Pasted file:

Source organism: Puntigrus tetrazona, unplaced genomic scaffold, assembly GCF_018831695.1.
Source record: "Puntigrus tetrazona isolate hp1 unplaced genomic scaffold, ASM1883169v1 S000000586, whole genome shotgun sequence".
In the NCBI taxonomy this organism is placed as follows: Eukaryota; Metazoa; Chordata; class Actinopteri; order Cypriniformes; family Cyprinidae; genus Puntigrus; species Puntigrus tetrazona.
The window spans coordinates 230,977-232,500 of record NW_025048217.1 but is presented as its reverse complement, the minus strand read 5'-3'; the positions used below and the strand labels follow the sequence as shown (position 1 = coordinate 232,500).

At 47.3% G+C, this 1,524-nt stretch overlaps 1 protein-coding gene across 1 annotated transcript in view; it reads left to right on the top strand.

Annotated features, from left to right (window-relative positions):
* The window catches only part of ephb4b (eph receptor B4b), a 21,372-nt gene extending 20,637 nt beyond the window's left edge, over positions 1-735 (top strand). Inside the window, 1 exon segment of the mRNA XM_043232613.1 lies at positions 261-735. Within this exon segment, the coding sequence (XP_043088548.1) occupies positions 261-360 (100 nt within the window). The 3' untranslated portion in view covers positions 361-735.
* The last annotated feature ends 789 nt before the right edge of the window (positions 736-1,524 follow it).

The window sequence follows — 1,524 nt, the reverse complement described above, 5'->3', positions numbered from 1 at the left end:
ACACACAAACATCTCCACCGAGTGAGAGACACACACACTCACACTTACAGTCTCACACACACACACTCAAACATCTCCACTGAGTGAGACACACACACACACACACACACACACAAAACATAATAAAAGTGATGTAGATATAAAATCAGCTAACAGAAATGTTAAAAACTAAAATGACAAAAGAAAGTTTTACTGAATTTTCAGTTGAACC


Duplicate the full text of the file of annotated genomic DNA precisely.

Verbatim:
Source organism: Puntigrus tetrazona, unplaced genomic scaffold, assembly GCF_018831695.1.
Source record: "Puntigrus tetrazona isolate hp1 unplaced genomic scaffold, ASM1883169v1 S000000586, whole genome shotgun sequence".
In the NCBI taxonomy this organism is placed as follows: Eukaryota; Metazoa; Chordata; class Actinopteri; order Cypriniformes; family Cyprinidae; genus Puntigrus; species Puntigrus tetrazona.
The window spans coordinates 230,977-232,500 of record NW_025048217.1 but is presented as its reverse complement, the minus strand read 5'-3'; the positions used below and the strand labels follow the sequence as shown (position 1 = coordinate 232,500).

At 47.3% G+C, this 1,524-nt stretch overlaps 1 protein-coding gene across 1 annotated transcript in view; it reads left to right on the top strand.

Annotated features, from left to right (window-relative positions):
* The window catches only part of ephb4b (eph receptor B4b), a 21,372-nt gene extending 20,637 nt beyond the window's left edge, over positions 1-735 (top strand). Inside the window, 1 exon segment of the mRNA XM_043232613.1 lies at positions 261-735. Within this exon segment, the coding sequence (XP_043088548.1) occupies positions 261-360 (100 nt within the window). The 3' untranslated portion in view covers positions 361-735.
* The last annotated feature ends 789 nt before the right edge of the window (positions 736-1,524 follow it).

The window sequence follows — 1,524 nt, the reverse complement described above, 5'->3', positions numbered from 1 at the left end:
ACACACAAACATCTCCACCGAGTGAGAGACACACACACTCACACTTACAGTCTCACACACACACACTCAAACATCTCCACTGAGTGAGACACACACACACACACACACACACACAAAACATAATAAAAGTGATGTAGATATAAAATCAGCTAACAGAAATGTTAAAAACTAAAATGACAAAAGAAAGTTTTACTGAATTTTCAGTTGAACC